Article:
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Riskiest Day Of A Baby’s Life Is The First Day, Says Save The Children
May 7, 2013
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A premature baby at a hospital in Haiti

Every year, more than one million babies in the world die on the day they are born, according to a new report by Save The Children.

However, the organization says many of those deaths could be prevented.

The report, entitled 'Surviving The First Day', identifies three major causes of newborn deaths - birth complications, premature birth and infections. And it says there are relatively inexpensive ways to reduce the risk to newborn babies.

The key, the report says, is universal access to several recommended products:

• Steroid injections for women in preterm labour (to help premature babies with breathing problems survive)

• Resuscitation devices (to save babies who aren't breathing at birth)

• An antiseptic called Chlorhexidine, which is used to clean the umbilical cord to prevent infections

• Antibiotics that can be injected in a newborn to treat sepsis and pneumonia

Save The Children says those products cost between 13 cents and $6 each and could save the lives of a million babies a year.

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Afghan mothers and toddlers wait for food rations

Over the past 40 years, the world has made great strides to prevent child mortality - reducing it by more than 50 per cent, even as the global population doubled.

But the report says a growing share of those deaths - 43 per cent - is happening in the first month of life. That's three million babies every year who die before they're a month old.

Most newborn deaths (98 per cent) happen in the developing world - which reinforces a growing gap between the health of the world's rich and poor, the report says.

The 14 countries with the highest first-day death rates are in Africa - with Somalia, Congo, Mali, Sierra Leone and Central African Republic making up the top five.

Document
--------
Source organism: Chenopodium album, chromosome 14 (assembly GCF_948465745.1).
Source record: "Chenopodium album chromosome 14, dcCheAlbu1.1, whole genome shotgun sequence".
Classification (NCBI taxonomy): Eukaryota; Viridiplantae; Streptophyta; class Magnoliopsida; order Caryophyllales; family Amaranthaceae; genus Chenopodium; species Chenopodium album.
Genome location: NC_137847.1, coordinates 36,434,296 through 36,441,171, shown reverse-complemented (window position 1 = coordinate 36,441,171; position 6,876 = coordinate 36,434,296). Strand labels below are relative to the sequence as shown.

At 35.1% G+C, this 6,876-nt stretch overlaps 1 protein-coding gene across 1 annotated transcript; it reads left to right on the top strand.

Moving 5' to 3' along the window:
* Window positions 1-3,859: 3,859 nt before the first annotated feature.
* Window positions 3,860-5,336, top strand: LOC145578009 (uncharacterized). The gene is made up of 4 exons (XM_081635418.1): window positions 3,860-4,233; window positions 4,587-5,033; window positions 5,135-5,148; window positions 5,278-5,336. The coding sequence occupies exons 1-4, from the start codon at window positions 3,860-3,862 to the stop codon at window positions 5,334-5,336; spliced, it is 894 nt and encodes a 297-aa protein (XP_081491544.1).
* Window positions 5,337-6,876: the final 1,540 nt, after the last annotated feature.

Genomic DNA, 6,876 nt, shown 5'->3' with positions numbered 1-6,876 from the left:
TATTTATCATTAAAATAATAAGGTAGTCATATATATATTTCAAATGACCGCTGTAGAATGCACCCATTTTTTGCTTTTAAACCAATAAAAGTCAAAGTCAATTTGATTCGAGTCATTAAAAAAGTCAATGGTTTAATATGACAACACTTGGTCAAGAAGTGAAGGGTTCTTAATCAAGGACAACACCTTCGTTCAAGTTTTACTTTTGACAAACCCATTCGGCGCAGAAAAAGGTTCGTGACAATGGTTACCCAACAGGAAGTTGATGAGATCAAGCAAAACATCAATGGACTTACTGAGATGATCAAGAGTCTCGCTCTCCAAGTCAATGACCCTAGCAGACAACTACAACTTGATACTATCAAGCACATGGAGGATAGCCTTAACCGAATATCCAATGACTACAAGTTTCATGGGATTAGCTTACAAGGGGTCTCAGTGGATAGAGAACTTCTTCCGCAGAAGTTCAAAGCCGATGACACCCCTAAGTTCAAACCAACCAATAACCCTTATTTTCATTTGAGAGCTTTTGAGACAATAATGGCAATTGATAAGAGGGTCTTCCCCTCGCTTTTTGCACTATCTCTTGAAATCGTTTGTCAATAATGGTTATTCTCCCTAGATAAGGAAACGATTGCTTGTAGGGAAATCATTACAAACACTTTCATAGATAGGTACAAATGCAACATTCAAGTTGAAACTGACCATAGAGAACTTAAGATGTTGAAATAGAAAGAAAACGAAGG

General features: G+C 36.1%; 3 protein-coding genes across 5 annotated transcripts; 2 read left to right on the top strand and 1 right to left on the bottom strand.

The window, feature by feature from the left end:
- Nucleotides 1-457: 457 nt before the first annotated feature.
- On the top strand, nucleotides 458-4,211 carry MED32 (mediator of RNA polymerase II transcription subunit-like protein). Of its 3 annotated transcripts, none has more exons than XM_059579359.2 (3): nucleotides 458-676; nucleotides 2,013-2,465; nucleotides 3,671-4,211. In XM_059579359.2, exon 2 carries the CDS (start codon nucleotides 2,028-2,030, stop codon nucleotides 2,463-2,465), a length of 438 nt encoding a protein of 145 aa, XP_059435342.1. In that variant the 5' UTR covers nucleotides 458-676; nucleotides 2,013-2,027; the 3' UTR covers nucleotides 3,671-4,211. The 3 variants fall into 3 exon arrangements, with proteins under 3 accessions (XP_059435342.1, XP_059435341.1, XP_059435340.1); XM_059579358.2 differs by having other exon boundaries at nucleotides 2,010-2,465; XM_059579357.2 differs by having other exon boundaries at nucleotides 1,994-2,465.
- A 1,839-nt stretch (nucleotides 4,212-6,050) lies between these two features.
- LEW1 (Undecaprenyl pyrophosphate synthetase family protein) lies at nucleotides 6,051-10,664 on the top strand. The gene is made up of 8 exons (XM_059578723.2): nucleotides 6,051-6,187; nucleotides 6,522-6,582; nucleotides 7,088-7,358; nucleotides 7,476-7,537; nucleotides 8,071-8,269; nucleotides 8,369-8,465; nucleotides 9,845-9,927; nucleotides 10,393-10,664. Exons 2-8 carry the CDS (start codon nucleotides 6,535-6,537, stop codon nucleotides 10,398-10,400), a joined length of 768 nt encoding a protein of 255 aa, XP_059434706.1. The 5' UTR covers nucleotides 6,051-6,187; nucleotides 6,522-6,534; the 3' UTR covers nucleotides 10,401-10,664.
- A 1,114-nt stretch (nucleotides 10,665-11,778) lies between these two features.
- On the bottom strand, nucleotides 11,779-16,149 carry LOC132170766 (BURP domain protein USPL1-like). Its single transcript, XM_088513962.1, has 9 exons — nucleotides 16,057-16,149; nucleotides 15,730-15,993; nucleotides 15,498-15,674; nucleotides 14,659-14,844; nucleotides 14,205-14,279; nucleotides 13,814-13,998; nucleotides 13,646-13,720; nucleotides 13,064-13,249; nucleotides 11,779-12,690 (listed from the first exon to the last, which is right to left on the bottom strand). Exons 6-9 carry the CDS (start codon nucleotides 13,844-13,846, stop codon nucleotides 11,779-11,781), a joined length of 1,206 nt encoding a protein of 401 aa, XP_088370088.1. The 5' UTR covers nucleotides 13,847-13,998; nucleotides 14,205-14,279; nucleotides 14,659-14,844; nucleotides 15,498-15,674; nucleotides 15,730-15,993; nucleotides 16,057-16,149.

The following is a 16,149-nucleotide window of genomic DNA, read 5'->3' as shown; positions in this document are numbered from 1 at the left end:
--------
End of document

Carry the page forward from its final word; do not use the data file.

"Health care for mothers in sub-Saharan Africa is woefully insufficient. On average, only half the women in the region receive skilled care during birth," the report says.

"A mother in sub-Saharan Africa, for example, is 30 times more likely than a mother in an industrialized country to lose a newborn baby at some point in her life."

On average, one in six African mothers is likely to lose a newborn baby and one in 30 will die from pregnancy-related causes - in large part because of poverty and a lack of nutrition, with10-20% of mothers underweight.

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Somali mothers wait in line to have their babies examined

Things are especially bad in Somalia, where many women don't get any care during pregnancy or labour. And if they do, after they deliver, there often isn't an incubator available if their baby is premature or sick.

18 out of every 1,000 babies in Somalia die the day they are born. Five per cent of newborns die within a month and one in six won't live to the age of five.

"What's worse, Somalia has seen absolutely no improvement in newborn or child survival in at least two decades," the report says.

By contrast, only about one per cent of first-day deaths happen in wealthy, industrialized countries. Of those, the United States has by far the highest rate with 11,300 babies dying on the day they're born each year.

In fact, the report says some U.S. counties have first-day death rates similar to those in developing countries. The U.S. also has the highest teen birth rate of any industrialized country, and teen mothers tend to be poorer, less educated and receive less pre-natal care.

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A premature baby is fed by a nurse at a hospital in Louisiana

As part of the report, Save The Children looked at the best countries in the world in which to be a mother - based on the health of women and children, education, income and female participation in politics.

Of the 176 countries ranked, Finland was 1st, Sweden 2nd, Norway 3rd, with Canada ranked 22nd and the United States 30th.

The Democratic Republic of Congo was ranked last - considered the world's toughest place to raise children. The next worst countries were in Africa as well - Somalia, Sierra Leone, Mali, Niger, Central African Republic, The Gambia, Nigeria, Chad and Ivory Coast.

Here are some other key findings of the report:

• Mothers and babies die in greater numbers in South Asia than in any other region

• It's estimated 423,000 babies in South Asia die on the day they are born each year

• South Asia, which accounts for 24% of the world's population, recorded 40% of the world's newborn deaths

• The most first-day deaths happen in India (more than 300,000 each year). That accounts for 29% of all newborn deaths worldwide

• India also has more maternal deaths than in any other country with 56,000 per year

• Finland is the best place to be a mother; the risk of death through pregnancy is just one in 12,200

• Luxembourg, Singapore and Sweden have the lowest newborn death rate (less than 0.5 per 1,000 live births)

via Arab News

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